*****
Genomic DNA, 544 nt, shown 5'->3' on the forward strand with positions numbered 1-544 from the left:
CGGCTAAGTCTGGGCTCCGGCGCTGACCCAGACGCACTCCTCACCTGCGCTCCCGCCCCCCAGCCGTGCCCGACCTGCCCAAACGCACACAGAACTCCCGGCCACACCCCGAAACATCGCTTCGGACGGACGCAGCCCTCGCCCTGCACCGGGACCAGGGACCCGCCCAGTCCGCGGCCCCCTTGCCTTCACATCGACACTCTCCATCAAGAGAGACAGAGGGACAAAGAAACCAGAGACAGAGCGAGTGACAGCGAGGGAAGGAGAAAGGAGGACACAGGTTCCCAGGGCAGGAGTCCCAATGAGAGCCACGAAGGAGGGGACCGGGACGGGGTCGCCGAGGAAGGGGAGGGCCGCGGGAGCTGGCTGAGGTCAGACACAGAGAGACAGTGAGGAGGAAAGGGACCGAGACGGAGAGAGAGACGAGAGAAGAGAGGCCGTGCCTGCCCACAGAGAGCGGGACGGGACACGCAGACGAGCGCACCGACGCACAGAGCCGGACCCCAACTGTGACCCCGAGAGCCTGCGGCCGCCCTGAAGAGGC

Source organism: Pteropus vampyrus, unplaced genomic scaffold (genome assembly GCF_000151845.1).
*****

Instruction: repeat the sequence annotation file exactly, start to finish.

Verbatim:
Genomic DNA, 544 nt, shown 5'->3' on the forward strand with positions numbered 1-544 from the left:
CGGCTAAGTCTGGGCTCCGGCGCTGACCCAGACGCACTCCTCACCTGCGCTCCCGCCCCCCAGCCGTGCCCGACCTGCCCAAACGCACACAGAACTCCCGGCCACACCCCGAAACATCGCTTCGGACGGACGCAGCCCTCGCCCTGCACCGGGACCAGGGACCCGCCCAGTCCGCGGCCCCCTTGCCTTCACATCGACACTCTCCATCAAGAGAGACAGAGGGACAAAGAAACCAGAGACAGAGCGAGTGACAGCGAGGGAAGGAGAAAGGAGGACACAGGTTCCCAGGGCAGGAGTCCCAATGAGAGCCACGAAGGAGGGGACCGGGACGGGGTCGCCGAGGAAGGGGAGGGCCGCGGGAGCTGGCTGAGGTCAGACACAGAGAGACAGTGAGGAGGAAAGGGACCGAGACGGAGAGAGAGACGAGAGAAGAGAGGCCGTGCCTGCCCACAGAGAGCGGGACGGGACACGCAGACGAGCGCACCGACGCACAGAGCCGGACCCCAACTGTGACCCCGAGAGCCTGCGGCCGCCCTGAAGAGGC

Source organism: Pteropus vampyrus, unplaced genomic scaffold (genome assembly GCF_000151845.1).